Entering their third decade, the N.Y. based trio dropped their ninth studio album and first in four years on Tuesday, entitled “Barragán.”
Following it’s predecessor, “Penny Sparkle,” the album finds itself straying from the dissonant, lush noise that launched the band’s success, trading in their signature cheeky weirdness for contained minimalism.
The title track, “Barragán,” spanish word meaning warrior, gives the album a flute-lilted, Don Quixote-esque opening. Sounding like the beginning of an epic narrative, one would expect to be whisked away into a dreamscape of a story. Except, it doesn’t quite seem to go anywhere. Everything is so all over the map that it takes a few listens to warm up to but it definitely does not falter.
Vocalist Kazu Makino lulls listeners in “The One I Love.”
“She does nothing all day, but sit down and cry,” Makino coos in her angelic baby voice, accompanied by harpsichords and flutes.
Heading in yet another direction, “Dripping” has a driving beat and a definite Stone Roses groove. Electronic instruments are applied lavishly, with Simone Pace’s vocals sprinkled throughout.
The single “No More Honey” is the closest we get to pre-2010’s Blonde Redhead, with magnetic riffs courtesy of guitarist Amadeo Pace. Lyrically, Makino is right on point with prior albums, “Whatever you do, I won’t be sorry,” she warns delicately, before Pace’s guitar sweeps her away into a rainfall of pure Blonde Redhead shoegaze.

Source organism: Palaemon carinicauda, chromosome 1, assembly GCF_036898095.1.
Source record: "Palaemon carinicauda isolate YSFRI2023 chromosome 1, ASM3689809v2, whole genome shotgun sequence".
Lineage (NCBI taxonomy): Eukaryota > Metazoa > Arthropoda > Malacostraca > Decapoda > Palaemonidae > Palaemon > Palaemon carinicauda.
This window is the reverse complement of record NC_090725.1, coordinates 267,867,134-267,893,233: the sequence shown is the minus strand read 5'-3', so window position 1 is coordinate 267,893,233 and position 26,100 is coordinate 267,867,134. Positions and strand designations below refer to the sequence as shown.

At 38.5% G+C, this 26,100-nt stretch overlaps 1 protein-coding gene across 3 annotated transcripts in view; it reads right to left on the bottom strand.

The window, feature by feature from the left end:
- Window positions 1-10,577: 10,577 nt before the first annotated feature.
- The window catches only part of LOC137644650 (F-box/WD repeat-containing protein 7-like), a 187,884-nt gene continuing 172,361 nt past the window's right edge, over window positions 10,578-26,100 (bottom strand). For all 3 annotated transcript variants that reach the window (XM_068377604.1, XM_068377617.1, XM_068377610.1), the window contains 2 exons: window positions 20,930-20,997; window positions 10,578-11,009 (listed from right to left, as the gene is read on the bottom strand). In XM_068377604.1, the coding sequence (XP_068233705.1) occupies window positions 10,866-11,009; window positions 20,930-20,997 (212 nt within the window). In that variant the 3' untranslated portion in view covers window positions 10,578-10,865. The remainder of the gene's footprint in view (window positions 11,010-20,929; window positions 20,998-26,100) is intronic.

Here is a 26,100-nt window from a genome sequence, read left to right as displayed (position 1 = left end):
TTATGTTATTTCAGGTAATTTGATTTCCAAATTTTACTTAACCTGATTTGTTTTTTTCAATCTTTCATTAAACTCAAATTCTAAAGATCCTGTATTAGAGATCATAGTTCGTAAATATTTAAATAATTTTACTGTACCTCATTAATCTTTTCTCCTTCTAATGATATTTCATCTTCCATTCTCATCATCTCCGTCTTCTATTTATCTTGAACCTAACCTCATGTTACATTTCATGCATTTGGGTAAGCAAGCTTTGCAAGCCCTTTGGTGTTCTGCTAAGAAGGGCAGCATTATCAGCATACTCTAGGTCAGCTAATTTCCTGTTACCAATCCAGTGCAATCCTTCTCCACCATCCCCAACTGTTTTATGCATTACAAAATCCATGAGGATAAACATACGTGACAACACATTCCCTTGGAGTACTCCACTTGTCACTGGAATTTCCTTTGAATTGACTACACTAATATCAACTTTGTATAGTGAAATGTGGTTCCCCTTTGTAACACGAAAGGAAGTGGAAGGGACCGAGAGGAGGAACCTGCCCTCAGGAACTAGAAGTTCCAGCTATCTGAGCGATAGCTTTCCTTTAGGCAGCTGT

After “No More Honey,” the album slows down remarkably, with the mostly instrumental “Mine To Be Had” hitting just below the nine minute mark.
Closing out the album, however, is “Seven Two,” a beautifully haunting duet between ex-lovers singer Makino and guitarist Pace, ending everything on a pointed note.
“Barragán” is different in it’s funky, tightly contained and absolutely experimental. After being on the scene for over two decades, one can only appreciate the fact that Blonde Redhead is alive and well and not content with sticking to the same devices that captured audiences so long ago.
Long time listeners may turn their backs in disappointment but if you’re willing to embrace the unabashed weirdness that Blonde Redhead will forever be, “Barragán” is a fine addition to that collection of yours.